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Between Palestinian refugees and Jewish migrants

January 25, 2014 at 3:15 am

Successive Israeli governments have not hesitated to manipulate the international community in order to evade their legal, political and ethical responsibilities towards the people they expelled from historic Palestine sixty four years ago. The same governments have carried out the worst forms of ethnic cleansing and displacement against the Palestinians, seizing their land by force so that they can replace them with another people.

The Israeli occupation government is now seeking to get the UN to issue a resolution that calls for compensating Jews from Arab countries who moved to the state of Israel. The move will take place on September 21 at the United Nations in New York, in conjunction with the General Assembly session.

The Israelis are preparing a major international campaign, led by Deputy Foreign Minister Danny Ayalon, to recognise the rights of Jews who emigrated from Arab countries after the 1948 catastrophe (Nakba). These Jews, claims Israel, should be acknowledged as “refugees” prior to negotiation with some of the Arab countries to get compensation for the property which Jews left behind when they moved to Israel.

At the same time, Israel continues to work to empty UN Resolution 194 of its content relating to the rights of Palestinian refugees, or replace it with another UN resolution. It has targeted, in cooperation with the United States of America represented by Congress, the UN Relief and Works Agency (UNRWA), which embodies the legal and physical evidence of the issue of Palestinian refugees. And in a clear violation of international law, Congress also tried to legalise a proposal made by Republican Senator Mark Kirk which calls for reducing the number of Palestinian refugees by removing refugee status from the children and grandchildren of those victims of ethnic cleansing in the late 40s.

Israel’s attempt to get a UN resolution in this regard is the first of its kind at the international level. Nobody before now has ever tried to erase the right of Palestinian refugees to return to their land, a right put onto the international statute book sixty years ago.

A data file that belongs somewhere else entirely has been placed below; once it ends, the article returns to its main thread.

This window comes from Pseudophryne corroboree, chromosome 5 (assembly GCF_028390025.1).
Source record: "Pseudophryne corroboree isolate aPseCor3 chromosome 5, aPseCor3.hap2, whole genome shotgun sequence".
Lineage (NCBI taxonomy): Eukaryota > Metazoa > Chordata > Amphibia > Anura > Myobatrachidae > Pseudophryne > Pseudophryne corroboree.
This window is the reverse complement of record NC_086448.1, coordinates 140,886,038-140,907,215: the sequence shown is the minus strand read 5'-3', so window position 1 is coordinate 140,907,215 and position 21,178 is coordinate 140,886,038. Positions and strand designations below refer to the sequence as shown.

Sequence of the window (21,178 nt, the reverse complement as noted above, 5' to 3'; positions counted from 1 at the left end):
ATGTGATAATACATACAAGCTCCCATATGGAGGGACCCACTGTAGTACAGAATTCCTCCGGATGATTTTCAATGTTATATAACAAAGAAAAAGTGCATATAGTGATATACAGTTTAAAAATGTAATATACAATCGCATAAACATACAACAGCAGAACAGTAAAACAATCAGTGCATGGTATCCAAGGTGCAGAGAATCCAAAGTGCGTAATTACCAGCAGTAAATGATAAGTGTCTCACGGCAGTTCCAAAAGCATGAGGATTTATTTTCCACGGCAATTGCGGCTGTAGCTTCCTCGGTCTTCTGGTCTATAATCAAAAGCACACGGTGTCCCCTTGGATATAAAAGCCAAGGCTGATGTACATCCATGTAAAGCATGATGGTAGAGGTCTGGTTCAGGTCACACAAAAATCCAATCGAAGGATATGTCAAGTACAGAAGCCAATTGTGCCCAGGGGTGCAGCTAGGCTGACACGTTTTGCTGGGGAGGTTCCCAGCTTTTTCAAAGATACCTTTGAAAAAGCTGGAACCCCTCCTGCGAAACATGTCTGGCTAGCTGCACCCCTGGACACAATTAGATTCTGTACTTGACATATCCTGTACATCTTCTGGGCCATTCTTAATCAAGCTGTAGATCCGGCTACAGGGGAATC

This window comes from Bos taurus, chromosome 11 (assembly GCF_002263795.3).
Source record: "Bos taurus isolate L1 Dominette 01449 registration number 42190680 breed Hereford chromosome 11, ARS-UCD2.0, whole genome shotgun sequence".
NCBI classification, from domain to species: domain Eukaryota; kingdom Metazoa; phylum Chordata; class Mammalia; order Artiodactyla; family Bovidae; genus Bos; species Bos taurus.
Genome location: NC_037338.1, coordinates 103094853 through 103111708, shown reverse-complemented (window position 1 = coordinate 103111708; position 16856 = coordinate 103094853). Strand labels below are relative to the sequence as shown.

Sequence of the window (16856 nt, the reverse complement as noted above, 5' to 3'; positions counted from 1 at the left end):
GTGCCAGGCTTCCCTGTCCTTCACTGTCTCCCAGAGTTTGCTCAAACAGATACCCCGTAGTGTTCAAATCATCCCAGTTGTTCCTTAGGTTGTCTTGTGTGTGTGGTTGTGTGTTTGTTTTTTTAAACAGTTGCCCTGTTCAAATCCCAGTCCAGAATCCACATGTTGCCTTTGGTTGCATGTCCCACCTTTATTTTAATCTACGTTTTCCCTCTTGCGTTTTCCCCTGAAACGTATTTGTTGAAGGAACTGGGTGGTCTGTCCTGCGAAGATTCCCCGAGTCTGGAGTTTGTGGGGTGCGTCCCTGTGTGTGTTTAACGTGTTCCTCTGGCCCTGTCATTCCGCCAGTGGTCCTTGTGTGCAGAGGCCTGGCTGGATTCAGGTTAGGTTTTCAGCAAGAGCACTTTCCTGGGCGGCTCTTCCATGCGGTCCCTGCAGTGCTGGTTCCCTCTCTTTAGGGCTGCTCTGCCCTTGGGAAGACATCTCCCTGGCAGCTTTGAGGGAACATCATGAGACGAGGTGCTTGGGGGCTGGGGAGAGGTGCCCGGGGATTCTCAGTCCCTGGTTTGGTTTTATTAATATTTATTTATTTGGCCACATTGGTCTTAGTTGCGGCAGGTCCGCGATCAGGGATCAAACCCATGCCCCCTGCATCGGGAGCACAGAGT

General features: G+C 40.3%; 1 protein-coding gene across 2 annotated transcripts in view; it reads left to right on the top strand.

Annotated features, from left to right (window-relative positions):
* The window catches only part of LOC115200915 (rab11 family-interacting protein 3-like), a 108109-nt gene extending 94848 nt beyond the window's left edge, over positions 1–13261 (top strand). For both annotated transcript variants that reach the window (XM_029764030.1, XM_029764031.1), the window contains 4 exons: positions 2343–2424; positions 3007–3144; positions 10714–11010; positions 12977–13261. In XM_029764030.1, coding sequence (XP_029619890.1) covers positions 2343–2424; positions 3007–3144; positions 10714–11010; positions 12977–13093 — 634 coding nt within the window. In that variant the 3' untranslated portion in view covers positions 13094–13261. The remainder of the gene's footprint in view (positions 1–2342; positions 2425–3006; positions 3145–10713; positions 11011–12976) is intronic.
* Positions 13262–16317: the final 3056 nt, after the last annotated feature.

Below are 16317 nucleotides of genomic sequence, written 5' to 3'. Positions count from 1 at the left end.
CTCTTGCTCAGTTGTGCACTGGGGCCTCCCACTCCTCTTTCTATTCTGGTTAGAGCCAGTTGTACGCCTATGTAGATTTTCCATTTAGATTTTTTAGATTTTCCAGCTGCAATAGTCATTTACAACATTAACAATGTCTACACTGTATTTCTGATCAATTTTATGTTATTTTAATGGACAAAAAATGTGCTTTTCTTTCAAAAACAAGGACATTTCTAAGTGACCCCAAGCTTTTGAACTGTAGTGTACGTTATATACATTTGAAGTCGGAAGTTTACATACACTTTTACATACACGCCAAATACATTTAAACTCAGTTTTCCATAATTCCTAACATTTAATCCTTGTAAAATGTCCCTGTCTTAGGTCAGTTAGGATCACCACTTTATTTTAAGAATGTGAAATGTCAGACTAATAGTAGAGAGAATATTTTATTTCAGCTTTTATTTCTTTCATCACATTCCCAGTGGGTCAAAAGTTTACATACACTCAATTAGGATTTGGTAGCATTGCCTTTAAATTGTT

In support of this international campaign, the Israeli Knesset (parliament) passed into law the requirement for all future Israeli governments to finalise the “rights of Jewish refugees in Arab countries” before signing any peace agreement.

Interestingly, this racially-based legislation, and the term “Jewish refugee” which Israel is trying to impose on political and international discourse, is an attempt to complete the efforts of the US House of Representatives. The American legislature worked years ago to plant the so-called “Jewish refugees issue” on the political solution to the Palestinian issue. Former President Bill Clinton and other world figures have played a part in this.

This law lacks any legal and moral foundation; it is a purely political move to help to cement the Jewish identity of the state of Israel, for which Netanyahu’s government has demanded recognition as a key requirement to re-enter into negotiations to end the conflict. It is also an attempt to impose a political solution that does not include the issue of Palestinian refugees.

It is useful to look at the facts about the migration of Jews from Arab countries in order to be objective about this issue. Arab Jews were part of the framework of their respective countries, but they began to migrate to Israel after its establishment in 1948, in accordance with a thoroughly thought out scheme of the Jewish Agency, which called for Jews from all over the world to migrate to and build “the state of Israel”. Some Arab countries at that time were ruled by authoritarian regimes; all citizens suffered under them regardless of their religion or ethnicity, the Jews were not targeted. Although there were some individual incidents of persecution or violence, these are suspect with regards to who was responsible, as they encouraged the Jews to migrate. However, the migration of Jews to Israel was thus largely voluntarily and influenced by various factors, including pressure and inducements from the Zionist movement and the Jewish Agency.